RIO GRANDE VALLEY, TEXAS — Parents who had just entered the U.S. illegally Friday said the journey can be dangerous for their children, but were adamant about staying together.
Migrants illegally entering the U.S. with their young children said they don’t want to leave them behind in the countries they’re fleeing. Multiple adults with children in large groups of migrants walked towards a temporary Customs and Border Protection (CBP) field processing center Friday and spoke about how perilous the trip can be.
“Don’t think that we are leaving our country out of luxury. We leave our country to grow, to improve our lives,” 22-year-old Antonio Flores said. “This journey is very difficult. Sometimes you gotta sleep in the street dealing with the elements freezing, heating and hunger.”
Flores carried a baby, shielding its eyes from the setting sun as he walked with a group of migrants who had crossed into the U.S. over the Rio Grande River. The group walked to a CBP processing facility, likely to apply for asylum and receive food, water and medical care.
A mother from Honduras carrying her sick son on her shoulders as he slept said, “it’s really terrifying, very dangerous. If it wasn’t necessary we wouldn’t take the risk.” She said her son did not have COVID-19 but was throwing up and running a fever.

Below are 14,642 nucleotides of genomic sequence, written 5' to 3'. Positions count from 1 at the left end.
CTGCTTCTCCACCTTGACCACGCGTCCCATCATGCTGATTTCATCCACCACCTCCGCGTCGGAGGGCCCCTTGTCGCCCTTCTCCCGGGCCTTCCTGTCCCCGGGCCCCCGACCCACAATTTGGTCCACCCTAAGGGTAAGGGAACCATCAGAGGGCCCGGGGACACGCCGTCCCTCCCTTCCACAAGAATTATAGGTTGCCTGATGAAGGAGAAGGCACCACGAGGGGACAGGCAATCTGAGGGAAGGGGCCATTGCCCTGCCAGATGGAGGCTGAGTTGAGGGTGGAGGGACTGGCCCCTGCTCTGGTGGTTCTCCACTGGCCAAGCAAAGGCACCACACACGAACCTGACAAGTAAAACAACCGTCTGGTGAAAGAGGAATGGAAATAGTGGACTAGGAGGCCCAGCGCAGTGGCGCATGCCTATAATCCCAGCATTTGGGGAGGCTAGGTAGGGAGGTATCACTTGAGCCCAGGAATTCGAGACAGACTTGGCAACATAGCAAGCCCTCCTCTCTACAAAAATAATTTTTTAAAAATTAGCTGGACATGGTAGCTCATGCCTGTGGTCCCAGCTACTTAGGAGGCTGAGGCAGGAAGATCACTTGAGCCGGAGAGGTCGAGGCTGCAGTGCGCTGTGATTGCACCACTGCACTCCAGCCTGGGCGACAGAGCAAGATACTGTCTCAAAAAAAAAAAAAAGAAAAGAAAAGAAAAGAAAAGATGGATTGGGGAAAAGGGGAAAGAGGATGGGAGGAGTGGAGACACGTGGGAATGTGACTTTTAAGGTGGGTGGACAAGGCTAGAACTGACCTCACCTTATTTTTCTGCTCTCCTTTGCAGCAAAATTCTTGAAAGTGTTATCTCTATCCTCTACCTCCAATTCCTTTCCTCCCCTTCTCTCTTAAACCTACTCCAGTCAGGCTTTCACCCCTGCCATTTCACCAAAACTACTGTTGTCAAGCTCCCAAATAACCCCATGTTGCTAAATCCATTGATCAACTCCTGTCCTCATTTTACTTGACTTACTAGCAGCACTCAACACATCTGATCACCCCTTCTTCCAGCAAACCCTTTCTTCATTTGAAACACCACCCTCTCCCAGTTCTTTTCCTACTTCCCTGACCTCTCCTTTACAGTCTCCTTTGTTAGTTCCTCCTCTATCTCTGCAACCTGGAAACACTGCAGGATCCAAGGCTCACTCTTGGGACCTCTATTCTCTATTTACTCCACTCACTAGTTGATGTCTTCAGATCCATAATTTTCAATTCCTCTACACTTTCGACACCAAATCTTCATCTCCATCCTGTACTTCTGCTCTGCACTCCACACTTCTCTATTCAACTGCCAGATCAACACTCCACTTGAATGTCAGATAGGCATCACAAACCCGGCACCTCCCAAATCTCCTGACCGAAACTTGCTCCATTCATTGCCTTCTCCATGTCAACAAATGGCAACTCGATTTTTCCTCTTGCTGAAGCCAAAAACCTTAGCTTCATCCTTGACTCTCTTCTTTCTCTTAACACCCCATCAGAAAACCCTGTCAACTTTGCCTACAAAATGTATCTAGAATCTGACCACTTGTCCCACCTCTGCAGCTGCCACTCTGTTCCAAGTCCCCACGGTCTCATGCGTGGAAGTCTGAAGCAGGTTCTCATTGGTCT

“Well, we can no longer stay in our country, and we bring our children with us as mothers who are responsible for them,” said another mother from Honduras who was walking with her son. “I know the trip is not easy and that it’s dangerous, but it’s necessary and I have to do it.”
Several migrant children make the journey without their parents or relatives and CBP officials encountered over 9,000 unaccompanied migrant minors in February, according to the agency. (RELATED: EXCLUSIVE: Illegal Migrants Explain Why They’re Coming To The US As They Cross Private Land)
National Border Patrol Council spokesman Chris Cabrera told the Daily Caller News Foundation he previously encountered a group of around 20 migrant children traveling with two adults and only a few of the children were related to them. Cabrera said a 7-year-old girl told him the group traveled for two months before they reached the U.S.
“She was saying that there were more kids when they started and some of them just disappeared along the way and she doesn’t know what happened to them,” Cabrera told the DCNF. “Then she was saying that they got up on a train in Mexico, La Vestia, where they would ride on the top on their way north and two of them had fallen off while it was moving.”
Cabrera told the DCNF the girl said someone kicked another child off the train in the middle of the night and they fell between the train cars while it was moving.
CBP apprehended 472 unaccompanied migrant minors Monday and had over 5,700 in custody, according to a daily report from the Department of Health and Human Services (HHS). Over 11,800 unaccompanied migrant minors were in HHS custody, the department said, and nearly 250 were discharged, likely after they were paired with sponsors in the U.S.
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